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The Prediction of Mortality by Disability Among Dutch Community-Dwelling Older People

Authors Gobbens RJJ, van der Ploeg T

Received 11 July 2020

Accepted for publication 9 August 2020

Published 5 October 2020 Volume 2020:15 Pages 1897—1906

DOI https://doi.org/10.2147/CIA.S271800

Checked for plagiarism Yes

Review by Single anonymous peer review

Peer reviewer comments 2

Editor who approved publication: Dr Richard Walker


Robbert JJ Gobbens,1– 3 Tjeerd van der Ploeg4

1Faculty of Health, Sports and Social Work, Inholland University of Applied Sciences, Amsterdam, the Netherlands; 2Zonnehuisgroep Amstelland, Amstelveen, the Netherlands; 3Department of Primary and Interdisciplinary Care, Faculty of Medicine and Health Sciences, University of Antwerp, Antwerp, Belgium; 4Faculty of Engineering, Design and Computer Technology, Inholland University of Applied Sciences, Alkmaar, the Netherlands

Correspondence: Robbert JJ Gobbens
Faculty of Health, Sports and Social Work, Inholland University of Applied Sciences, De Boelelaan 1109, Amsterdam 1081 HV, the Netherlands
Tel +31 6 21115578
Email robbert.gobbens@inholland.nl

Objective: To predict mortality by disability in a sample of 479 Dutch community-dwelling people aged 75 years or older.
Methods: A longitudinal study was carried out using a follow-up of seven years. The Groningen Activity Restriction Scale (GARS), a self-reported questionnaire with good psychometric properties, was used for data collection about total disability, disability in activities in daily living (ADL) and disability in instrumental activities in daily living (IADL). The mortality dates were provided by the municipality of Roosendaal (a city in the Netherlands). For analyses of survival, we used Kaplan–Meier analyses and Cox regression analyses to calculate hazard ratios (HR) with 95% confidence intervals (CI).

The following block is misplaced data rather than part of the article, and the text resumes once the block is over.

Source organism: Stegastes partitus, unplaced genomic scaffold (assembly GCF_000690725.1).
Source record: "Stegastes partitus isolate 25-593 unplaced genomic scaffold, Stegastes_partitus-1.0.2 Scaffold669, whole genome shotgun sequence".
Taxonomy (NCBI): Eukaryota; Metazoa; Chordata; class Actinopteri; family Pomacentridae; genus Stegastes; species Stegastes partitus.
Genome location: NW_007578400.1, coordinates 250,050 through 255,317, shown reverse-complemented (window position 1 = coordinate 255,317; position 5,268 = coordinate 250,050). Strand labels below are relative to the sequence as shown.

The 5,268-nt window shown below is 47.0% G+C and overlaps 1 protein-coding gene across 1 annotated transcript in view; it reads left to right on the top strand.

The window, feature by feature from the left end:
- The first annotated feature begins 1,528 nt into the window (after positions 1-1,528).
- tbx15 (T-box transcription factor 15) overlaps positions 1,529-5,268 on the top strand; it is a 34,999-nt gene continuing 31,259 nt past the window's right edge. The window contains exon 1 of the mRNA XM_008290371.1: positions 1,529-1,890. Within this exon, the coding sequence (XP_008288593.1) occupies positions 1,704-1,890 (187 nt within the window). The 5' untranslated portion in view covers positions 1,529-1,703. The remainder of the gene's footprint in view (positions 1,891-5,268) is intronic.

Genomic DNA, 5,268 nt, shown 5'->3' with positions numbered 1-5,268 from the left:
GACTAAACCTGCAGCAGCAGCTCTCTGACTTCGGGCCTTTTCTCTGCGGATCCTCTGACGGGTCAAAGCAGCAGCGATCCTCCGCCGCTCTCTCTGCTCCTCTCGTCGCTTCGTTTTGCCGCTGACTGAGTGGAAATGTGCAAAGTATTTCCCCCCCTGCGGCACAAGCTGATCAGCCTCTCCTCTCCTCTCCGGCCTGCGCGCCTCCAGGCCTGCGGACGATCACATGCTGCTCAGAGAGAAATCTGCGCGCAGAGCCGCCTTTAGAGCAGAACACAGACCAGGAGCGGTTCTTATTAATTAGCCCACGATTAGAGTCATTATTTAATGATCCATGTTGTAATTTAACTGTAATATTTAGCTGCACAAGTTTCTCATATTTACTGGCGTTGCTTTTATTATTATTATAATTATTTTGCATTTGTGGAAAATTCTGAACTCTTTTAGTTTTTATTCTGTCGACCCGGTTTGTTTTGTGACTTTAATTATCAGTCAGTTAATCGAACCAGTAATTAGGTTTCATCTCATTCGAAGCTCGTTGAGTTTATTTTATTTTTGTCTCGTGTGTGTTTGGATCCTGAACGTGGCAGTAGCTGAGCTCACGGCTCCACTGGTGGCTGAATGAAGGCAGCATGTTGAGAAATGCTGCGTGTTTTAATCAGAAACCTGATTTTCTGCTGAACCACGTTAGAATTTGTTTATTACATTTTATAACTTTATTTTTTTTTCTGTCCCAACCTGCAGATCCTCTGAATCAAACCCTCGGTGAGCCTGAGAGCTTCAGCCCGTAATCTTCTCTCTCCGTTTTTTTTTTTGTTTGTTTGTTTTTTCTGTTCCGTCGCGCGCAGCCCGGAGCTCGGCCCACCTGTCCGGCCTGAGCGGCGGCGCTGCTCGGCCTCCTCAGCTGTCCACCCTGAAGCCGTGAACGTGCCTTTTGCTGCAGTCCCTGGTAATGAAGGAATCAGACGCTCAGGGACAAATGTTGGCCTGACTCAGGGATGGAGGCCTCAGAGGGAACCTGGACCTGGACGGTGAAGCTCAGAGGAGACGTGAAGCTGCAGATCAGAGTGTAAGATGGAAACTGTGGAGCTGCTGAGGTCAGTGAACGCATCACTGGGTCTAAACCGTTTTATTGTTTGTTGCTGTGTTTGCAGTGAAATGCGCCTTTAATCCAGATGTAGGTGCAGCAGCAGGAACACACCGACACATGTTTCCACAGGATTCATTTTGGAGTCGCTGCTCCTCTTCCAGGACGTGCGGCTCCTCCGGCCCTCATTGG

Results: All three disability variables (total, ADL and IADL) predicted mortality, unadjusted and adjusted for age and gender. The unadjusted HRs for total, ADL and IADL disability were 1.054 (95%-CI: [1.039;1.069]), 1.091 (95%-CI: [1.062;1.121]) and 1.106 (95%-CI: [1.077;1.135]) with p-values < 0.001, respectively. The AUCs were < 0.7, ranging from 0.630 (ADL) to 0.668 (IADL). Multivariate analyses including all 18 disability items revealed that only “Do the shopping” predicted mortality. In addition, multivariate analyses focusing on 11 ADL items and 7 IADL items separately showed that only the ADL item “Get around in the house” and the IADL item “Do the shopping” significantly predicted mortality.
Conclusion: Disability predicted mortality in a seven years follow-up among Dutch community-dwelling older people. It is important that healthcare professionals are aware of disability at early stages, so they can intervene swiftly, efficiently and effectively, to maintain or enhance the quality of life of older people.

Keywords: disability, mortality, community-dwelling older people, activities of daily living

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